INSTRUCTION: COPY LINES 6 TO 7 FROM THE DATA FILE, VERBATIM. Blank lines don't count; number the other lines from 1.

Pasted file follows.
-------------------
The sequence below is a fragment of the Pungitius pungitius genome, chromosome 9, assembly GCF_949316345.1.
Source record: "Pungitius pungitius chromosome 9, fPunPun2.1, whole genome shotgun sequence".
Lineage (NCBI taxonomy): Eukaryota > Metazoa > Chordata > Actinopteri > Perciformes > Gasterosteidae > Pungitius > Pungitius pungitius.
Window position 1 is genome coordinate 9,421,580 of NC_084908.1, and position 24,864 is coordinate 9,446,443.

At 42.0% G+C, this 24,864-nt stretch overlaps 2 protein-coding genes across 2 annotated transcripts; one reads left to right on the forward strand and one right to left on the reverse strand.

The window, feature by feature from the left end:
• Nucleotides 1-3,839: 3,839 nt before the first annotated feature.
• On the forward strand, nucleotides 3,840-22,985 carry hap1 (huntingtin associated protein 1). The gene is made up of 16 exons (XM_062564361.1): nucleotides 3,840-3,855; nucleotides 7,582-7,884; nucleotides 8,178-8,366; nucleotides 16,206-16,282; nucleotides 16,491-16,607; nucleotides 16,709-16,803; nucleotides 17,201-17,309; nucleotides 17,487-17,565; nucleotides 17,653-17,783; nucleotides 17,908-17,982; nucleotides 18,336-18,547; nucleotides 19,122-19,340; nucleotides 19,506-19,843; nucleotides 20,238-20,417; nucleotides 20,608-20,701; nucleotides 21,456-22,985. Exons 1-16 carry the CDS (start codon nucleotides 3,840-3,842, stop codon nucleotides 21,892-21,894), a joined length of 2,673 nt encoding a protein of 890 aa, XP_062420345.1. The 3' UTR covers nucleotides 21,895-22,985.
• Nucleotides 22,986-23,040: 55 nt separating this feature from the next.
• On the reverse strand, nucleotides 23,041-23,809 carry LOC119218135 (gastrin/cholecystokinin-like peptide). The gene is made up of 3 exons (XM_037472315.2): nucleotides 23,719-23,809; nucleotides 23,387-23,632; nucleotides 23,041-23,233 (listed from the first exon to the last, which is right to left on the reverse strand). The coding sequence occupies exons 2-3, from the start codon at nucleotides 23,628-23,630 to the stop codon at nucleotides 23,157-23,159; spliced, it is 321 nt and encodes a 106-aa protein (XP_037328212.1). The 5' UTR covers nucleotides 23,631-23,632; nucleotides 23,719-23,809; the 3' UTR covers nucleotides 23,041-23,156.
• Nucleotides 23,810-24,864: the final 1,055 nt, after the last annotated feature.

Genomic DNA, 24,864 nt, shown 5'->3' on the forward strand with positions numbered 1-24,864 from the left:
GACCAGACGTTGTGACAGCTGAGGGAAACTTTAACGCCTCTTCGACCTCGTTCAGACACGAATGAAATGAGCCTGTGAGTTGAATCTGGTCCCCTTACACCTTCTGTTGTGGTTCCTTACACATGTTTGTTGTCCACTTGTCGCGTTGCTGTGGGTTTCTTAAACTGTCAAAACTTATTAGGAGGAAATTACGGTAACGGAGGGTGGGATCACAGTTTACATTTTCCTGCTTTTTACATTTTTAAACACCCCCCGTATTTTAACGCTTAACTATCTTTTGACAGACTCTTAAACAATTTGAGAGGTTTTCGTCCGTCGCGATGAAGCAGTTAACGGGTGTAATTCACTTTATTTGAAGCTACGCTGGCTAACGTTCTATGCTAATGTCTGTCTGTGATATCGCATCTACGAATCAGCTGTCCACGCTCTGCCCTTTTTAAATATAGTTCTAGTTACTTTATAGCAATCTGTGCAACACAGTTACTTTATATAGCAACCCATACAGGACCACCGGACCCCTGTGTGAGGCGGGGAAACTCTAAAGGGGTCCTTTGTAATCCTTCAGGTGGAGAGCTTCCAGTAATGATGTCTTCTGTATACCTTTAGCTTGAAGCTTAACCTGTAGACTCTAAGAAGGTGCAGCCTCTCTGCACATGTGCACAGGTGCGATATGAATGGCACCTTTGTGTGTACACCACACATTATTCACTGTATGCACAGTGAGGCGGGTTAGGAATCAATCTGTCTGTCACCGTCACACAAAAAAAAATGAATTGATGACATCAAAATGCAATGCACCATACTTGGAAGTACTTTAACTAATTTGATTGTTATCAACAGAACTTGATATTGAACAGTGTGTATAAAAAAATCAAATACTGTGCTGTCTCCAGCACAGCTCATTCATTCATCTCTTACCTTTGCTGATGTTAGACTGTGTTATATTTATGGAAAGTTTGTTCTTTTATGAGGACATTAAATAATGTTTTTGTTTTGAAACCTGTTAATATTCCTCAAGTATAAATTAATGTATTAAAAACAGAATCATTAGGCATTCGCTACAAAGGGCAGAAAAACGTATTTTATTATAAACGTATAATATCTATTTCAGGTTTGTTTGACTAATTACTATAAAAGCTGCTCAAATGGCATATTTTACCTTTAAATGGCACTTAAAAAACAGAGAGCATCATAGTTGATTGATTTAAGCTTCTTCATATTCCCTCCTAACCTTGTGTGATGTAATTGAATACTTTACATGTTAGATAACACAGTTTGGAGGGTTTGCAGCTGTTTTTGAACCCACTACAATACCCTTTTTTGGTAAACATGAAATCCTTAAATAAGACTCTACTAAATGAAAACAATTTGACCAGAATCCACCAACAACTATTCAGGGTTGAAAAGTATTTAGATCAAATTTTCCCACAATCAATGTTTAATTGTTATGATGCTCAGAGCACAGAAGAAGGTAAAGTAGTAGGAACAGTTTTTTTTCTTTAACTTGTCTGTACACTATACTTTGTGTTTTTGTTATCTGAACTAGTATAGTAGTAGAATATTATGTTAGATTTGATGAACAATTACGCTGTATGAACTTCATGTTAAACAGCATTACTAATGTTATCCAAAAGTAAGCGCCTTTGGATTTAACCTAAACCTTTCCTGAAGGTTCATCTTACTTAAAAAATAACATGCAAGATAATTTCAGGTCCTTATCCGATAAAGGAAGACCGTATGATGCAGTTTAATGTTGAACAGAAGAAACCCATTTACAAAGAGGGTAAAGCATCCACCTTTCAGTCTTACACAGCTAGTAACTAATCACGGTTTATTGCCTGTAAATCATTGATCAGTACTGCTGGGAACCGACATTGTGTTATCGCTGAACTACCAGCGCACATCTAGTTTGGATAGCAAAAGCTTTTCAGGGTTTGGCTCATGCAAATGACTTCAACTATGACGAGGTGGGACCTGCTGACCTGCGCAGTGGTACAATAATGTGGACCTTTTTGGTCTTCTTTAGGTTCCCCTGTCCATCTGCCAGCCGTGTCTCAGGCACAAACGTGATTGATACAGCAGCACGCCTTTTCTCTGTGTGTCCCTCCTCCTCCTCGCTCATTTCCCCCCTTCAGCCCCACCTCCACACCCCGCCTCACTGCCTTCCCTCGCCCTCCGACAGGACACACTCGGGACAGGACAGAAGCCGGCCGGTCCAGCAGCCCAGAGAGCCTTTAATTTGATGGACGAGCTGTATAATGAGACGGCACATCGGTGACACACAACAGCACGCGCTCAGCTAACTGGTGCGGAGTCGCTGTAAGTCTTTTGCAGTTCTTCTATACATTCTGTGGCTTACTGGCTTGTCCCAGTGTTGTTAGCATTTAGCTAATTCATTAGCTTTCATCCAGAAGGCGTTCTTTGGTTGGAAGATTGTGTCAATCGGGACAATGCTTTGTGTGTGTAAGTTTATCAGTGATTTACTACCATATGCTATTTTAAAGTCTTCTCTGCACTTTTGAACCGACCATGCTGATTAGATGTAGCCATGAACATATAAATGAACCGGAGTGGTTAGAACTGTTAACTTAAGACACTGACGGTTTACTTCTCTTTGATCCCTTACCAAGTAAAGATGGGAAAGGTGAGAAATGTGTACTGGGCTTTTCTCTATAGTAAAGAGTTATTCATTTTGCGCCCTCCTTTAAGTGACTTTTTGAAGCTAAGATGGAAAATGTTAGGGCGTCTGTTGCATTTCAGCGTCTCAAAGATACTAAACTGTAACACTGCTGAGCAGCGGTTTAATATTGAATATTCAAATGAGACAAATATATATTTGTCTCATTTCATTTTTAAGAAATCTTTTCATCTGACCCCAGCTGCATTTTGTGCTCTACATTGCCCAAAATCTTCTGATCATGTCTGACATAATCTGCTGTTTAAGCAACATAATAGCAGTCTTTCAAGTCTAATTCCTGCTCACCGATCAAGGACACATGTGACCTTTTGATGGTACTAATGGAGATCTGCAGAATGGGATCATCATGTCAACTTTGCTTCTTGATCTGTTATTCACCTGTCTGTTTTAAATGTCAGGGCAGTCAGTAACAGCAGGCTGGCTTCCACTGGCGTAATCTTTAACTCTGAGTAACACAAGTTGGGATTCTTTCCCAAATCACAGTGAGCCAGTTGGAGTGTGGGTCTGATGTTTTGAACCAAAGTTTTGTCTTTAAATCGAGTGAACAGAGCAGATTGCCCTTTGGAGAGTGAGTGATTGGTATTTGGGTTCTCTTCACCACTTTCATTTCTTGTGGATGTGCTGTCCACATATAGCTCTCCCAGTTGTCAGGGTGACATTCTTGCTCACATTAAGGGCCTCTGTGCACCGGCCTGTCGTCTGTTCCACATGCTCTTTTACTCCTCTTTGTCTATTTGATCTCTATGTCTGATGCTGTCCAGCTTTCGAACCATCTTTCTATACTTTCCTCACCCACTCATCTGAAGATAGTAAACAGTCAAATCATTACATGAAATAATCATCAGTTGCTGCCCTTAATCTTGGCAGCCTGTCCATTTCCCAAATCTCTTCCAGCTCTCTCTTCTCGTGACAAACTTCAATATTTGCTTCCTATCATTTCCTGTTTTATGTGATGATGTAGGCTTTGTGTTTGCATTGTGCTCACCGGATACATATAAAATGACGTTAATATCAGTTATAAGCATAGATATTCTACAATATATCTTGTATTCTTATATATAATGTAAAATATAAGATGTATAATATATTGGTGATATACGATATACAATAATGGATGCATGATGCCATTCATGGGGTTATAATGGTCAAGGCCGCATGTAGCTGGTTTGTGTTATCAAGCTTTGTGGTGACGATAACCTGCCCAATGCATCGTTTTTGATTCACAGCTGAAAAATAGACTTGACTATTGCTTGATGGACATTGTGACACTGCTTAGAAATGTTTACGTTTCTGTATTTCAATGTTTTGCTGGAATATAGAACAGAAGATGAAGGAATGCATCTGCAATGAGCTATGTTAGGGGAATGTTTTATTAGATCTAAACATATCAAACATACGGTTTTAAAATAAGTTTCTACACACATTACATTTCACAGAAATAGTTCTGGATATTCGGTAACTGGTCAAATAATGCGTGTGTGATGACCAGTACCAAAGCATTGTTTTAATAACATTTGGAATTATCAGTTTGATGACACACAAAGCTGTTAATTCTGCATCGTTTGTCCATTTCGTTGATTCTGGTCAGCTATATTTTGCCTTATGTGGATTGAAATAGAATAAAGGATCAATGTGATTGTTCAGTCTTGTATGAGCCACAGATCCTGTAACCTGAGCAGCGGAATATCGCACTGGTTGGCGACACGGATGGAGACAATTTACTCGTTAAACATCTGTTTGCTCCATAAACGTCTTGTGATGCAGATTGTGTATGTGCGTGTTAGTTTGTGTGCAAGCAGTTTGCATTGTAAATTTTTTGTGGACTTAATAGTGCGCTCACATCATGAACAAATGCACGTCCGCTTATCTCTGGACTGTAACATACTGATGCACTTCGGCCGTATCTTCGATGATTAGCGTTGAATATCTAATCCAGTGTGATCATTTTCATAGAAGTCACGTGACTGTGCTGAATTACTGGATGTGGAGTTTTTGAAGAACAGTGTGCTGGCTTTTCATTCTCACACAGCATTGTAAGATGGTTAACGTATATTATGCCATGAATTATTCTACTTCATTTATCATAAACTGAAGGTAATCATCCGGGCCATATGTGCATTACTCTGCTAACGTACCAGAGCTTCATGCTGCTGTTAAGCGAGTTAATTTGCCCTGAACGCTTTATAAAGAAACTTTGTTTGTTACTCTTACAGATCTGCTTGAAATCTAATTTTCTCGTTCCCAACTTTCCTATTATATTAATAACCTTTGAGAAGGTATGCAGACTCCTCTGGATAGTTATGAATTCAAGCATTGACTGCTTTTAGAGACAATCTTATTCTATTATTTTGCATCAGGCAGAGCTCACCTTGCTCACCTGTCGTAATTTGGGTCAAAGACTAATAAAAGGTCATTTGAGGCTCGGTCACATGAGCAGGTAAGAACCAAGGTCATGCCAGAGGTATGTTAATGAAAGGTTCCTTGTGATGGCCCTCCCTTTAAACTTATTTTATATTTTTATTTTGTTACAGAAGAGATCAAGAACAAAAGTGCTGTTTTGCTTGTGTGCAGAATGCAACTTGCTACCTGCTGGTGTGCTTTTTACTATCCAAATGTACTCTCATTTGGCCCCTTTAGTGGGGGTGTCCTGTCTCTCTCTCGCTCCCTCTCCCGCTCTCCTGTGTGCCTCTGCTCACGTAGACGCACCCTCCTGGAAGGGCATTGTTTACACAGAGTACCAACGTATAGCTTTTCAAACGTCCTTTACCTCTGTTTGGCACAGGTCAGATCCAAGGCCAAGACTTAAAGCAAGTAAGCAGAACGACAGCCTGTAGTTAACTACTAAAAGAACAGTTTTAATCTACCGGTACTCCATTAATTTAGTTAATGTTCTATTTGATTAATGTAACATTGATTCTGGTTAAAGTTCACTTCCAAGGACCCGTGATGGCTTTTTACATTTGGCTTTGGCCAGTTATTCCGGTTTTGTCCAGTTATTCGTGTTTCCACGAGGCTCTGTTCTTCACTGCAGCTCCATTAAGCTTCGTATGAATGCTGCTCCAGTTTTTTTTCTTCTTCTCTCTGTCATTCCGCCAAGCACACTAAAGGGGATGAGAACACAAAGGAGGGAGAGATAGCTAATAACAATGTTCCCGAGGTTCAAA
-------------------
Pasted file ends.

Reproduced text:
The window, feature by feature from the left end:
• Nucleotides 1-3,839: 3,839 nt before the first annotated feature.